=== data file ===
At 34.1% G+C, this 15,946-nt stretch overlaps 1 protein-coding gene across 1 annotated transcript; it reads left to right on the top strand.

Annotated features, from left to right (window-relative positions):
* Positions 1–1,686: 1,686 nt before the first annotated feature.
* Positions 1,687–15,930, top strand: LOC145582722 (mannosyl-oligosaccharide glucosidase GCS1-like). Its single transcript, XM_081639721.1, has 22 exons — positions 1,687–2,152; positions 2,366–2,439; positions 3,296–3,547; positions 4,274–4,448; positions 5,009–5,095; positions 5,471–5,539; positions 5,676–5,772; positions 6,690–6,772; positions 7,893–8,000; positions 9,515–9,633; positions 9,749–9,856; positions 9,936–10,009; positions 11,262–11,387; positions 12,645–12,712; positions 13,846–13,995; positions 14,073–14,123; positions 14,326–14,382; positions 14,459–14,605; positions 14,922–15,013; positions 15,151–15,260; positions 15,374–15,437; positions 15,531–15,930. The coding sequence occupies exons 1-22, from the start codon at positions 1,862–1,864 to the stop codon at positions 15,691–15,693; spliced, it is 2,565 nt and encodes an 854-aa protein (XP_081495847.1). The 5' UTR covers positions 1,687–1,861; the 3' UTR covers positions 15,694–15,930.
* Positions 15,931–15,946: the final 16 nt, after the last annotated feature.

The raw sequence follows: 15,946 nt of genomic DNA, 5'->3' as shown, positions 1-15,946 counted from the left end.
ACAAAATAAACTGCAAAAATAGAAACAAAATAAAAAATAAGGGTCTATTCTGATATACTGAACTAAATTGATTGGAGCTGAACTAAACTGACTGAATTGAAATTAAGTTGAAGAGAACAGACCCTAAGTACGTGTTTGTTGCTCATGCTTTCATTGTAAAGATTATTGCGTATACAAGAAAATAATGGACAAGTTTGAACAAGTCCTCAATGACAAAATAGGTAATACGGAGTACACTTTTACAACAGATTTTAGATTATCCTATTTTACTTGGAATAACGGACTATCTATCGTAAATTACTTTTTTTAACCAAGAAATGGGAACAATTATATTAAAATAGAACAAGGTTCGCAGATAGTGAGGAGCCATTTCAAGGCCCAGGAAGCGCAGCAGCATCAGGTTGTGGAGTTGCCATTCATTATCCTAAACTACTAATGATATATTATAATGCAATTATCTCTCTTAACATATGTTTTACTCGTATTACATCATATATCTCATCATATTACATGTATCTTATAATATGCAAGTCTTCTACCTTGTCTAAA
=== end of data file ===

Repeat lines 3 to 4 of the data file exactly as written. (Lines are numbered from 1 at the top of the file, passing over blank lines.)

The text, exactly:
* Positions 1–1,686: 1,686 nt before the first annotated feature.
* Positions 1,687–15,930, top strand: LOC145582722 (mannosyl-oligosaccharide glucosidase GCS1-like). Its single transcript, XM_081639721.1, has 22 exons — positions 1,687–2,152; positions 2,366–2,439; positions 3,296–3,547; positions 4,274–4,448; positions 5,009–5,095; positions 5,471–5,539; positions 5,676–5,772; positions 6,690–6,772; positions 7,893–8,000; positions 9,515–9,633; positions 9,749–9,856; positions 9,936–10,009; positions 11,262–11,387; positions 12,645–12,712; positions 13,846–13,995; positions 14,073–14,123; positions 14,326–14,382; positions 14,459–14,605; positions 14,922–15,013; positions 15,151–15,260; positions 15,374–15,437; positions 15,531–15,930. The coding sequence occupies exons 1-22, from the start codon at positions 1,862–1,864 to the stop codon at positions 15,691–15,693; spliced, it is 2,565 nt and encodes an 854-aa protein (XP_081495847.1). The 5' UTR covers positions 1,687–1,861; the 3' UTR covers positions 15,694–15,930.